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Thailand’s integrated resorts are not afraid to dare be different

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The second part of the two-part series reports on how Thailand’s legalisation of casinos may go against conventional thinking.

Christopher G Moore, a Bangkok-based writer who lives in the United States, imagines a casino resort tower that will rise above the Thai capital. This scenario is becoming more realistic as Thailand’s legalisation of gaming moves forward. However, a Bangkok integrated resort in the real world will remain a distant dream.

Thailand is likely to approve the “entertainment resorts”, the Kingdom’s term for the integrated resorts that include casinos and other non-gaming activities. However, the exact shape, location and ownership of these developments are still unknown.

Parliament’s preliminary framework, endorsed by Prime Minister Srettha Thavisin’s cabinet last month, includes up to five licences for IRs across Thailand within 100km of international airports, a 20-year licence term, a minimum investment of 100 billion Thai baht (roughly US$2.8bn/PS2.17bn/EUR2.52bn) and a 17% gaming tax rate. It is the goal to increase tourism.

The biggest gaming names around the world are interested. Robert Goldstein, Chairman and CEO of Las Vegas Sands, reiterated the company’s interest in Thailand during its earnings call for the first quarter. Craig Billings, Wynn Resorts’ CEO, followed suit on its earnings call. MGM Resorts, Hard Rock International and Hard Rock International also showed enthusiasm about a market with 66,000,000 people. This market attracted an estimated 40,000,000 international tourists in 2019 ranking 8th globally and recovered to 28,000,000 last year.

Capital appreciation in Thailand

These international operators are mainly focused on Bangkok. In 2019, it attracted 22,8 million visitors from abroad, which is 3.7 millions more than Paris and London. The legalisation framework, however, recommends IR expansion outside of the capital city and the “Bangkok-adjacent” regions.

James Kaplan, CEO of Destination Capital says: “I don’t know what adjacent means.” On the one hand the government says that IRs must be located within a radius of 100km from an airport international, but on the other, they refer to adjacent questions. This will probably be clarified and fleshed-out over the next 6 months.

Brendan Bussmann, managing partner of B Global urges: “There is no problem with the location limitation. Let’s just get the most profitable ones that maximize tourism.”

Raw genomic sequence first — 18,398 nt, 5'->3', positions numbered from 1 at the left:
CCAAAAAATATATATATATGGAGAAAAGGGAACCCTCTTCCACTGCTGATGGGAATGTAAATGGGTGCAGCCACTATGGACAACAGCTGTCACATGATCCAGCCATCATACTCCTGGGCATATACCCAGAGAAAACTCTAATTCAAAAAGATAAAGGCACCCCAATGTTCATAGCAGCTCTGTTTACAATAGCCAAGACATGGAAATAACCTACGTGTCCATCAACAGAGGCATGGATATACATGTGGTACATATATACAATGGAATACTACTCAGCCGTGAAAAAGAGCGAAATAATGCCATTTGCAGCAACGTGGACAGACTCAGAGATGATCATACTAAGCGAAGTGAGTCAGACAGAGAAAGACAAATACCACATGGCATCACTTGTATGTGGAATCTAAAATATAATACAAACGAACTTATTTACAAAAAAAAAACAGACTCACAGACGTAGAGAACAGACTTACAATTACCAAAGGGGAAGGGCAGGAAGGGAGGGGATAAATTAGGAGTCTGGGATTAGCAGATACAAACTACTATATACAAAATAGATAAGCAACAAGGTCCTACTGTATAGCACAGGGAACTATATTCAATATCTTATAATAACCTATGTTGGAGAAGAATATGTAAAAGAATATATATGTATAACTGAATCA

An integrated resort in CENTRAL bangkok seems unlikely

There seems to be a consensus that an IR will not be licensed in central Bangkok despite the commercial potential. Bang Na, a large shopping center in the south of Bangkok, or Muang Thong thani, a mass transit-connected site to the north that is home to Impact – a complex with an arena, convention and exhibition centre, two malls, and over 1,000 rooms attracting upwards to 10 million tourists annually – are both potential IR locations outside the city.

These locations are clearly Bangkok-related.


Pattaya

Pattaya is a beach resort located 150 km south of Bangkok. Pattaya, located in Thailand’s Eastern Economic Corridor targeted for development, ranked 15th on the global index 2019 with 9,4 million visitors. Pattaya IR supporters have been most visible to date.

Suranand Venjjajiva is the chief of staff for Prime Minister Yingluck Shinawatra. He says that Pattaya already has “the basics infrastructure in place”. The entertainment venues are already there and in due course, the city could become a Las Vegas style.

The U-Tapao airport [Rayong-Pattaya] could host chartered flights in conjunction with Suvarnabhumi, Bangkok’s main gateway airport. It is a 90-minute car ride away.

The government has approved an expansion of U-Tapao to a capacity of 60 million passengers per year by 2022.

Suranand thinks that Phuket and Chiang Mai are also viable IR locations. But I believe the opposition to casino gambling in these cities will be stronger than Pattaya.

According to local tourism officials, Chiang Mai’s mountains in northwestern Thailand attracted more than 5.6 million visitors from abroad in 2019. This is up from 3.9 millions last year. China was the leading source of direct flights. Arrivals were lower than in previous years, however, from 878.984 to 200.982. Pre-Covid seven out of Chiang Mai’s top 10 international flights served Greater China.

Julapun Amornvivat, Deputy finance minister to Prime Minister Srettha and also government Finance Minister, was designated by Srettha as the person who would spearhead legalising casinos. Julapun represents Chiang Mai in parliament. His father was a longtime regional power broker and former deputy premier.


Phuket Style Conventional Wisdom

Phuket off the southwest coast of Thailand welcomed 10 million visitors in 2018, the same number as 2019 when the island ranked 14th on the index. In 2023, its international airport will handle 14 million passengers, with 7.7 million of them arriving directly from overseas. It has a capacity to accommodate 20 million.

Hard Rock Asia President Edward Tracy said to iGB last year that the studies conducted by Hard Rock Asia showed Phuket would be able to support an IR based on conventions in the US$1.5-2bn range.

Kaplan’s firm, which finances and manages hospitality properties, states that “other than central Pattaya I don’t believe remote areas will support this US$2.8bn Investment.” These [properties] may be small and would serve as a testing ground.

David Leppo, chairman and CEO of FootballBet.com, believes that investors will construct IRs “in areas which have traditionally proven attractive to tourists such as Pattaya , Phuket, Hua Hin , but with a few twists.”

Leppo, which has been active in the Mekong Region since 2010, including the operation of sports betting in casino, suggests that investment requirements could be expanded to include spending on community or infrastructure facilities, such as hospitals. This would likely reduce local opposition.


Build One, Get one Later

Leppo also believes that the initial licenses may be a precursor to Bangkok-region opportunities. Investing in the first batch IRs is a requirement. He adds, “I believe there may be more than just one IR within the Greater Bangkok Area.”

A top executive in the casino industry with experience across multiple Asian and US markets, who requested anonymity, said, “I do not want to leave that US$2.8bn (in another tourist region) stranded.” You’re in a bind if they decide to move the casino from Las Vegas to Bangkok.